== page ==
1246 GMT September 24, 2021
The United States has finally started to retreat from Afghanistan with the aim of bringing an end to the longest war in its short history. On May 1, the US formally began to withdraw its remaining troops from the Asian country which has unintentionally hosted the US troops for two decades.
The US, under the administration of former president George W. Bush, waged the war on Afghanistan following Al-Qaeda’s terrorist attacks on the twin towers of the World Trade Center in New York City, on September 11, 2001, which led to the deaths of nearly 3,000 Americans.
To divert public attention from the country’s security and intelligence problems, and to escape the opponents’ criticisms, Bush ordered the invasion of Afghanistan in less than a month following the terrorist attacks to punish perpetrators of the deadliest attacks on the US soil in decades.
On October 7, 2001, the US launched “Operation Enduring Freedom” – the official name used by the US government for its war on terror. The US ousted the Taliban government within weeks, which was accused of providing shelter for the late Al-Qaeda leader Osama bin Laden and its fighters in Afghanistan.
Throughout its military presence in Afghanistan, the US has always boasted its achievements of bringing peace to the country. But in fact, it has not happened. The US neither succeeded in putting an end to the violence in Afghanistan nor bringing the Taliban to its knees.
In recent years, violence against Afghan civilians, security forces and journalists has intensified and the Taliban have gained the control of more regions in the country.
According to the Costs of War project at Brown University, more than 47,000 Afghan civilians have lost their lives since 2001. The project also estimates that 66,000 to 69,000 Afghan forces have been killed in the same period.
The violence – a result of the unlawful US presence in the country – has also displaced millions of Afghan people inside and outside the country.
According to the UN, 2.7 million Afghans have been forced to flee to Iran, Pakistan and European countries, while four million people have been displaced inside the country.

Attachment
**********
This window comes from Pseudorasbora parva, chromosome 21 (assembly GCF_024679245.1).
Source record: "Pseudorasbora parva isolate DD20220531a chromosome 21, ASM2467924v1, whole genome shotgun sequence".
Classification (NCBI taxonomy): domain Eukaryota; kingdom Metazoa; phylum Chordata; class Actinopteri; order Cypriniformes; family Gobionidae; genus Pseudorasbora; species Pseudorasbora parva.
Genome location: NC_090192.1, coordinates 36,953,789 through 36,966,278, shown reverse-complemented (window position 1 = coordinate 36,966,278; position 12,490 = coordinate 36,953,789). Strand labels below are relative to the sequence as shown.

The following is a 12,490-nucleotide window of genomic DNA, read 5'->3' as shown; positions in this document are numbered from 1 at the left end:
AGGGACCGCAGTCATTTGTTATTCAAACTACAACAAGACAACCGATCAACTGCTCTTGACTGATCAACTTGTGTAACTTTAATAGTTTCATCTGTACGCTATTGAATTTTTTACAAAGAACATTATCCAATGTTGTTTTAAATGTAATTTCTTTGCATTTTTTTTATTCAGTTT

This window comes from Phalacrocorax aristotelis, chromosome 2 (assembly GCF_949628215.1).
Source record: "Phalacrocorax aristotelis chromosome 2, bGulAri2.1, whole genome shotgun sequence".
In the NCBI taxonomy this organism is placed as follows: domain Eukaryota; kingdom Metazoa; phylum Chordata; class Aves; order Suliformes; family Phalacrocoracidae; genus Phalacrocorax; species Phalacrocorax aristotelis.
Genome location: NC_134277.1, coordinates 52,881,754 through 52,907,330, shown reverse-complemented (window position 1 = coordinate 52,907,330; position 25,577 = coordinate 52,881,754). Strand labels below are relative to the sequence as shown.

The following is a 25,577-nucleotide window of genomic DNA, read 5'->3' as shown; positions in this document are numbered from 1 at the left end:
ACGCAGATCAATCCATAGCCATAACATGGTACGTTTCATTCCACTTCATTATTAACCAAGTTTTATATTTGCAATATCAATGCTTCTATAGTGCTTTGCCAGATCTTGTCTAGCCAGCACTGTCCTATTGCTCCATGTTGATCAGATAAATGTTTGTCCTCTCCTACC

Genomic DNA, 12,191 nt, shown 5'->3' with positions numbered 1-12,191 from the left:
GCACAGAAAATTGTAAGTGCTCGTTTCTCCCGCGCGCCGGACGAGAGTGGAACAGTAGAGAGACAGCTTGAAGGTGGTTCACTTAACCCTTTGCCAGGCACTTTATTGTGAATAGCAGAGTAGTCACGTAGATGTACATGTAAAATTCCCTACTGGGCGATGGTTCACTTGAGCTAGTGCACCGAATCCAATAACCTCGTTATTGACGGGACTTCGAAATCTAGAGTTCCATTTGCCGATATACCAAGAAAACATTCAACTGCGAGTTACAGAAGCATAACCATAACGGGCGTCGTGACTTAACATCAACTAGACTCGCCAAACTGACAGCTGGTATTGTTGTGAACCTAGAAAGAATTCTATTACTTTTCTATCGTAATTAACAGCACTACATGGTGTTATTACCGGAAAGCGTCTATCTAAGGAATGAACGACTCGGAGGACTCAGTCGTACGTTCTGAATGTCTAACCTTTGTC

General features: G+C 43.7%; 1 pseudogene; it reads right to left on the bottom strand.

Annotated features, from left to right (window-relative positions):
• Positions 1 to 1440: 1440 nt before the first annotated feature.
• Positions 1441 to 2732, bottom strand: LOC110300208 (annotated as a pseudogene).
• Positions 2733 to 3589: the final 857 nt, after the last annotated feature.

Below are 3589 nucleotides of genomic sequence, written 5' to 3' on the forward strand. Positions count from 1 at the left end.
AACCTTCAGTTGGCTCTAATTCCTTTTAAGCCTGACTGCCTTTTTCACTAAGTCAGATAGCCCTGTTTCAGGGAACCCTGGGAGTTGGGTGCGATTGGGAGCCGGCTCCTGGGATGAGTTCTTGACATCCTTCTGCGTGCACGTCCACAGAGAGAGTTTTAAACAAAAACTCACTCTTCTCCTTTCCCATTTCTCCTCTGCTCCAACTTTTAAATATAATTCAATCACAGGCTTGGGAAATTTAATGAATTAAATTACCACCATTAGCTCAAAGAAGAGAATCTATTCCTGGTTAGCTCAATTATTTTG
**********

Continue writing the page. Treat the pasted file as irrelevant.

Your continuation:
Sadly, it is the Afghans that are paying the highest price of US adventurism in their homeland.
The two-decade-long war has also caused the deaths of 2,442 American troops, and more than 3,800 US private security contractors, according to the US Defense Department.
The conflict has also claimed the lives of 1,144 personnel from the US’s NATO allies, which also participated in Washington’s failed war.
In addition to suffering heavy losses, the US has also lost billions of dollars in Afghanistan. The Costs of War project has reported that Washington has spent $2.26 trillion in the war that not only weakened the Taliban but strengthened the militant group.
A report by the US Congressional Research Service in March said the Taliban group is in a stronger military position than at any point since 2001 when it was removed from power.
After 20 years of military presence and without any considerable achievement, especially for the Afghan people, the US finally sat down with the militant group in 2020 and signed a peace agreement to end its presence in Afghanistan, which was the Taliban’s main condition for putting its signature on the agreement with the administration of the former US president Donald Trump.
The US-Taliban peace agreement is in fact a victory for the militant group which has forced a country with the most powerful military in the world to retreat and sit down at a negotiating table to listen to its conditions.